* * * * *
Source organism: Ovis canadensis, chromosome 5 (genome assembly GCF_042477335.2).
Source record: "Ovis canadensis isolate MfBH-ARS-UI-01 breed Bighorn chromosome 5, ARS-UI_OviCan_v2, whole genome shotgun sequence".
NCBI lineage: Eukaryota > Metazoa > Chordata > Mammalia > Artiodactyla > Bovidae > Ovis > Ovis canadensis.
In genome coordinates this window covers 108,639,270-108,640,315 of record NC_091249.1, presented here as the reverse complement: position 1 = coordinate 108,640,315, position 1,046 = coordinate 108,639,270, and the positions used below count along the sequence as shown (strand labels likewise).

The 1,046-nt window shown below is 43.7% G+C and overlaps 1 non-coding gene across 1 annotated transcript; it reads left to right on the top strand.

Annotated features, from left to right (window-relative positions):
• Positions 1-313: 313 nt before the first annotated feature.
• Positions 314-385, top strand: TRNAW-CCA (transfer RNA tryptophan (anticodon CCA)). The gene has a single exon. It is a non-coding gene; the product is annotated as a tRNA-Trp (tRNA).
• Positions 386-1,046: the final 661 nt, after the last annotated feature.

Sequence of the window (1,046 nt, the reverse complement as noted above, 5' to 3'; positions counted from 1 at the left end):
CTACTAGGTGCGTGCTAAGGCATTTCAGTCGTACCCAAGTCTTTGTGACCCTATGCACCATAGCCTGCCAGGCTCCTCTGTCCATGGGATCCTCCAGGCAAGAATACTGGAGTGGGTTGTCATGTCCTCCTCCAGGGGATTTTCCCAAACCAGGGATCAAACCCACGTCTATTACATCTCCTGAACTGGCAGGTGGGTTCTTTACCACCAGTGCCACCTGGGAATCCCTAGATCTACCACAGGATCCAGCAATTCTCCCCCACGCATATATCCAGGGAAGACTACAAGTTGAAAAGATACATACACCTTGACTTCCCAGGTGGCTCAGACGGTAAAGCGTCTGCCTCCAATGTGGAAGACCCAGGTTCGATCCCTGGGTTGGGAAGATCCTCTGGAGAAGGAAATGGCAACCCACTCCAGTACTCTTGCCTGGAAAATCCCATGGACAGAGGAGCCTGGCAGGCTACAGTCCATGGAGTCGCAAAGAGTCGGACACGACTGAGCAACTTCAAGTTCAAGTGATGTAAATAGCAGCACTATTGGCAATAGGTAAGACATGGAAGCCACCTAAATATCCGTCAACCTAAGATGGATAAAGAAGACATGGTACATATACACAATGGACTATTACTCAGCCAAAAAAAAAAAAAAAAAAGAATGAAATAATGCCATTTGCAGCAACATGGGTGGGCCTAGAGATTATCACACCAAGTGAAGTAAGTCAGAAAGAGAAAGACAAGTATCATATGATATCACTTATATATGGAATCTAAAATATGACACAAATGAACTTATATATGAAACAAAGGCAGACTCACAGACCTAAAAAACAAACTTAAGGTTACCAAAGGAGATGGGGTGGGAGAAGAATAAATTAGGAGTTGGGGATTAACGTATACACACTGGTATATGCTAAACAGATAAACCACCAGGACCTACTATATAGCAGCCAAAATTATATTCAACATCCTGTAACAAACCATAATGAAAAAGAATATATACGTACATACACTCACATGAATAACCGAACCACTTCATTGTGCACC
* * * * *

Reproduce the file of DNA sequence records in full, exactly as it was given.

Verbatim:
Source organism: Ovis canadensis, chromosome 5 (genome assembly GCF_042477335.2).
Source record: "Ovis canadensis isolate MfBH-ARS-UI-01 breed Bighorn chromosome 5, ARS-UI_OviCan_v2, whole genome shotgun sequence".
NCBI lineage: Eukaryota > Metazoa > Chordata > Mammalia > Artiodactyla > Bovidae > Ovis > Ovis canadensis.
In genome coordinates this window covers 108,639,270-108,640,315 of record NC_091249.1, presented here as the reverse complement: position 1 = coordinate 108,640,315, position 1,046 = coordinate 108,639,270, and the positions used below count along the sequence as shown (strand labels likewise).

The 1,046-nt window shown below is 43.7% G+C and overlaps 1 non-coding gene across 1 annotated transcript; it reads left to right on the top strand.

Annotated features, from left to right (window-relative positions):
• Positions 1-313: 313 nt before the first annotated feature.
• Positions 314-385, top strand: TRNAW-CCA (transfer RNA tryptophan (anticodon CCA)). The gene has a single exon. It is a non-coding gene; the product is annotated as a tRNA-Trp (tRNA).
• Positions 386-1,046: the final 661 nt, after the last annotated feature.

Sequence of the window (1,046 nt, the reverse complement as noted above, 5' to 3'; positions counted from 1 at the left end):
CTACTAGGTGCGTGCTAAGGCATTTCAGTCGTACCCAAGTCTTTGTGACCCTATGCACCATAGCCTGCCAGGCTCCTCTGTCCATGGGATCCTCCAGGCAAGAATACTGGAGTGGGTTGTCATGTCCTCCTCCAGGGGATTTTCCCAAACCAGGGATCAAACCCACGTCTATTACATCTCCTGAACTGGCAGGTGGGTTCTTTACCACCAGTGCCACCTGGGAATCCCTAGATCTACCACAGGATCCAGCAATTCTCCCCCACGCATATATCCAGGGAAGACTACAAGTTGAAAAGATACATACACCTTGACTTCCCAGGTGGCTCAGACGGTAAAGCGTCTGCCTCCAATGTGGAAGACCCAGGTTCGATCCCTGGGTTGGGAAGATCCTCTGGAGAAGGAAATGGCAACCCACTCCAGTACTCTTGCCTGGAAAATCCCATGGACAGAGGAGCCTGGCAGGCTACAGTCCATGGAGTCGCAAAGAGTCGGACACGACTGAGCAACTTCAAGTTCAAGTGATGTAAATAGCAGCACTATTGGCAATAGGTAAGACATGGAAGCCACCTAAATATCCGTCAACCTAAGATGGATAAAGAAGACATGGTACATATACACAATGGACTATTACTCAGCCAAAAAAAAAAAAAAAAAAGAATGAAATAATGCCATTTGCAGCAACATGGGTGGGCCTAGAGATTATCACACCAAGTGAAGTAAGTCAGAAAGAGAAAGACAAGTATCATATGATATCACTTATATATGGAATCTAAAATATGACACAAATGAACTTATATATGAAACAAAGGCAGACTCACAGACCTAAAAAACAAACTTAAGGTTACCAAAGGAGATGGGGTGGGAGAAGAATAAATTAGGAGTTGGGGATTAACGTATACACACTGGTATATGCTAAACAGATAAACCACCAGGACCTACTATATAGCAGCCAAAATTATATTCAACATCCTGTAACAAACCATAATGAAAAAGAATATATACGTACATACACTCACATGAATAACCGAACCACTTCATTGTGCACC